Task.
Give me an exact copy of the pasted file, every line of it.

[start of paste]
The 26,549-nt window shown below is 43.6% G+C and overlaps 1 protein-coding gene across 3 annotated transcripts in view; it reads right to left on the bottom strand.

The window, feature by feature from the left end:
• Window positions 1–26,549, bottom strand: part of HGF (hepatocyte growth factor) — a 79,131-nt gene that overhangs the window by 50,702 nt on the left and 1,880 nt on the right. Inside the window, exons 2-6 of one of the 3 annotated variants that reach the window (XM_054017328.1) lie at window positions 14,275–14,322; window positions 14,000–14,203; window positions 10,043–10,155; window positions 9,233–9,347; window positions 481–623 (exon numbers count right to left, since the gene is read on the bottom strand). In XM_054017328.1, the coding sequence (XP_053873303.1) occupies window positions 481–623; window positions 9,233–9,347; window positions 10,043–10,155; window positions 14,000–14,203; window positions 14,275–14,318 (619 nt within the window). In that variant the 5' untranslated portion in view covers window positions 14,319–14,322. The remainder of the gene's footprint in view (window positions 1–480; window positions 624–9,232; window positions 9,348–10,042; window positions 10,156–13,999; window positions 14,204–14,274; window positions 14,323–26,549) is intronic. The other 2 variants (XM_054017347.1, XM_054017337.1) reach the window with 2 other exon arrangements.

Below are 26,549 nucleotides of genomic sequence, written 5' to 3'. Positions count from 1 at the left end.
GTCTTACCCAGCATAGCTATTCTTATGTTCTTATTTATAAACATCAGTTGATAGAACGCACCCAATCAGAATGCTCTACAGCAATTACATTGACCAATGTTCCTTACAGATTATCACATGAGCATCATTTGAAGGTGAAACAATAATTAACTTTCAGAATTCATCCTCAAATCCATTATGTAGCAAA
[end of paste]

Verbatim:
The 26,549-nt window shown below is 43.6% G+C and overlaps 1 protein-coding gene across 3 annotated transcripts in view; it reads right to left on the bottom strand.

The window, feature by feature from the left end:
• Window positions 1–26,549, bottom strand: part of HGF (hepatocyte growth factor) — a 79,131-nt gene that overhangs the window by 50,702 nt on the left and 1,880 nt on the right. Inside the window, exons 2-6 of one of the 3 annotated variants that reach the window (XM_054017328.1) lie at window positions 14,275–14,322; window positions 14,000–14,203; window positions 10,043–10,155; window positions 9,233–9,347; window positions 481–623 (exon numbers count right to left, since the gene is read on the bottom strand). In XM_054017328.1, the coding sequence (XP_053873303.1) occupies window positions 481–623; window positions 9,233–9,347; window positions 10,043–10,155; window positions 14,000–14,203; window positions 14,275–14,318 (619 nt within the window). In that variant the 5' untranslated portion in view covers window positions 14,319–14,322. The remainder of the gene's footprint in view (window positions 1–480; window positions 624–9,232; window positions 9,348–10,042; window positions 10,156–13,999; window positions 14,204–14,274; window positions 14,323–26,549) is intronic. The other 2 variants (XM_054017347.1, XM_054017337.1) reach the window with 2 other exon arrangements.

Below are 26,549 nucleotides of genomic sequence, written 5' to 3'. Positions count from 1 at the left end.
GTCTTACCCAGCATAGCTATTCTTATGTTCTTATTTATAAACATCAGTTGATAGAACGCACCCAATCAGAATGCTCTACAGCAATTACATTGACCAATGTTCCTTACAGATTATCACATGAGCATCATTTGAAGGTGAAACAATAATTAACTTTCAGAATTCATCCTCAAATCCATTATGTAGCAAA